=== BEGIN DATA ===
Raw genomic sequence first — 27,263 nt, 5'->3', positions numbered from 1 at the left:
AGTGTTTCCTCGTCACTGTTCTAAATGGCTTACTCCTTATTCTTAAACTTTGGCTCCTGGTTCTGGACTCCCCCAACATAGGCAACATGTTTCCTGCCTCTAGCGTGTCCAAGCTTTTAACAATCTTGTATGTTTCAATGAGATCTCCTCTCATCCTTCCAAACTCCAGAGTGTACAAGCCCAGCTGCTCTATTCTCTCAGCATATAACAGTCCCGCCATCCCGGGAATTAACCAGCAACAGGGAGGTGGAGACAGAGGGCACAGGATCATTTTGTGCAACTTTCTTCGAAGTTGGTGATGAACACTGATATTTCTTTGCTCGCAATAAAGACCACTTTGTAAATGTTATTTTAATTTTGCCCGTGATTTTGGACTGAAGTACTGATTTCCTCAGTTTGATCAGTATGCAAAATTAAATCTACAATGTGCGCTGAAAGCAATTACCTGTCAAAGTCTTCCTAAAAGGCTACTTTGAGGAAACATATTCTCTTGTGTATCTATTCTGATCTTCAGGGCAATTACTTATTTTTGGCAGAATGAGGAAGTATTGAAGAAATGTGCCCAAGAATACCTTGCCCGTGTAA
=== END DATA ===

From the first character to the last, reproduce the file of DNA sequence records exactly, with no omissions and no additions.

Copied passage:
Raw genomic sequence first — 27,263 nt, 5'->3', positions numbered from 1 at the left:
AGTGTTTCCTCGTCACTGTTCTAAATGGCTTACTCCTTATTCTTAAACTTTGGCTCCTGGTTCTGGACTCCCCCAACATAGGCAACATGTTTCCTGCCTCTAGCGTGTCCAAGCTTTTAACAATCTTGTATGTTTCAATGAGATCTCCTCTCATCCTTCCAAACTCCAGAGTGTACAAGCCCAGCTGCTCTATTCTCTCAGCATATAACAGTCCCGCCATCCCGGGAATTAACCAGCAACAGGGAGGTGGAGACAGAGGGCACAGGATCATTTTGTGCAACTTTCTTCGAAGTTGGTGATGAACACTGATATTTCTTTGCTCGCAATAAAGACCACTTTGTAAATGTTATTTTAATTTTGCCCGTGATTTTGGACTGAAGTACTGATTTCCTCAGTTTGATCAGTATGCAAAATTAAATCTACAATGTGCGCTGAAAGCAATTACCTGTCAAAGTCTTCCTAAAAGGCTACTTTGAGGAAACATATTCTCTTGTGTATCTATTCTGATCTTCAGGGCAATTACTTATTTTTGGCAGAATGAGGAAGTATTGAAGAAATGTGCCCAAGAATACCTTGCCCGTGTAA